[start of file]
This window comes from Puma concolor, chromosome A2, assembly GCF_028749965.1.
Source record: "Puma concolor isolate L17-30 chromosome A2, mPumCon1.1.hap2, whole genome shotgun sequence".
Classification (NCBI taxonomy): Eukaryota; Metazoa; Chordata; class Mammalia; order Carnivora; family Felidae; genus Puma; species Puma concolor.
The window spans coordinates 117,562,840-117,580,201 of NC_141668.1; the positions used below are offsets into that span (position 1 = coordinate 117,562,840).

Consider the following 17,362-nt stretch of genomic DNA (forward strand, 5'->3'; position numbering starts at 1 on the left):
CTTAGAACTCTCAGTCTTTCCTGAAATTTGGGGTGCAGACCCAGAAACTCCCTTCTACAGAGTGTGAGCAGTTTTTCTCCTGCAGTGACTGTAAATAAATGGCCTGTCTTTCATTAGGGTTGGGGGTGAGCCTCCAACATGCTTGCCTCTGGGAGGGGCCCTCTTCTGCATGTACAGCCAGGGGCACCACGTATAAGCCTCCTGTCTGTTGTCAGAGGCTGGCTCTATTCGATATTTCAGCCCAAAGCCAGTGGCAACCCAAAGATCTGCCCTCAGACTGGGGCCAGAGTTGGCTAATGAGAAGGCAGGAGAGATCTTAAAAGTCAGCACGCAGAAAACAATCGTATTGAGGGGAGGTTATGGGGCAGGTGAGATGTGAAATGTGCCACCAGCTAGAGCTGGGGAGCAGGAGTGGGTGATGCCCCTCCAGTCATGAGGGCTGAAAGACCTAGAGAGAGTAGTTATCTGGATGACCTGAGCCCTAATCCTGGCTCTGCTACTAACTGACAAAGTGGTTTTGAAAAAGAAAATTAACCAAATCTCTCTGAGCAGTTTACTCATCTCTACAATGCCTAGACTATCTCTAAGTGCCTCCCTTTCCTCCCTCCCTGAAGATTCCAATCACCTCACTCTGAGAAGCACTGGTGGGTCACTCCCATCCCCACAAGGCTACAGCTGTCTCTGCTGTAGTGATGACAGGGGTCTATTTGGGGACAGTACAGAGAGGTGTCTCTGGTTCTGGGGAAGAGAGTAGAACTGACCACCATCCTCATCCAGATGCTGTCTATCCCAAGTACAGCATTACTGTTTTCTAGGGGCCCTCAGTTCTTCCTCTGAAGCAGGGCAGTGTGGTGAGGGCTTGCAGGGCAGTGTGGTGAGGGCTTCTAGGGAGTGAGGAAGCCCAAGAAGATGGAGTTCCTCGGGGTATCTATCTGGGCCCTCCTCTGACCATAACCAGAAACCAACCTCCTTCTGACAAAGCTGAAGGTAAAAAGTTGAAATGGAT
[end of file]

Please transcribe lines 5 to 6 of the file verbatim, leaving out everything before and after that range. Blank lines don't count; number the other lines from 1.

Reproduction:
Consider the following 17,362-nt stretch of genomic DNA (forward strand, 5'->3'; position numbering starts at 1 on the left):
CTTAGAACTCTCAGTCTTTCCTGAAATTTGGGGTGCAGACCCAGAAACTCCCTTCTACAGAGTGTGAGCAGTTTTTCTCCTGCAGTGACTGTAAATAAATGGCCTGTCTTTCATTAGGGTTGGGGGTGAGCCTCCAACATGCTTGCCTCTGGGAGGGGCCCTCTTCTGCATGTACAGCCAGGGGCACCACGTATAAGCCTCCTGTCTGTTGTCAGAGGCTGGCTCTATTCGATATTTCAGCCCAAAGCCAGTGGCAACCCAAAGATCTGCCCTCAGACTGGGGCCAGAGTTGGCTAATGAGAAGGCAGGAGAGATCTTAAAAGTCAGCACGCAGAAAACAATCGTATTGAGGGGAGGTTATGGGGCAGGTGAGATGTGAAATGTGCCACCAGCTAGAGCTGGGGAGCAGGAGTGGGTGATGCCCCTCCAGTCATGAGGGCTGAAAGACCTAGAGAGAGTAGTTATCTGGATGACCTGAGCCCTAATCCTGGCTCTGCTACTAACTGACAAAGTGGTTTTGAAAAAGAAAATTAACCAAATCTCTCTGAGCAGTTTACTCATCTCTACAATGCCTAGACTATCTCTAAGTGCCTCCCTTTCCTCCCTCCCTGAAGATTCCAATCACCTCACTCTGAGAAGCACTGGTGGGTCACTCCCATCCCCACAAGGCTACAGCTGTCTCTGCTGTAGTGATGACAGGGGTCTATTTGGGGACAGTACAGAGAGGTGTCTCTGGTTCTGGGGAAGAGAGTAGAACTGACCACCATCCTCATCCAGATGCTGTCTATCCCAAGTACAGCATTACTGTTTTCTAGGGGCCCTCAGTTCTTCCTCTGAAGCAGGGCAGTGTGGTGAGGGCTTGCAGGGCAGTGTGGTGAGGGCTTCTAGGGAGTGAGGAAGCCCAAGAAGATGGAGTTCCTCGGGGTATCTATCTGGGCCCTCCTCTGACCATAACCAGAAACCAACCTCCTTCTGACAAAGCTGAAGGTAAAAAGTTGAAATGGAT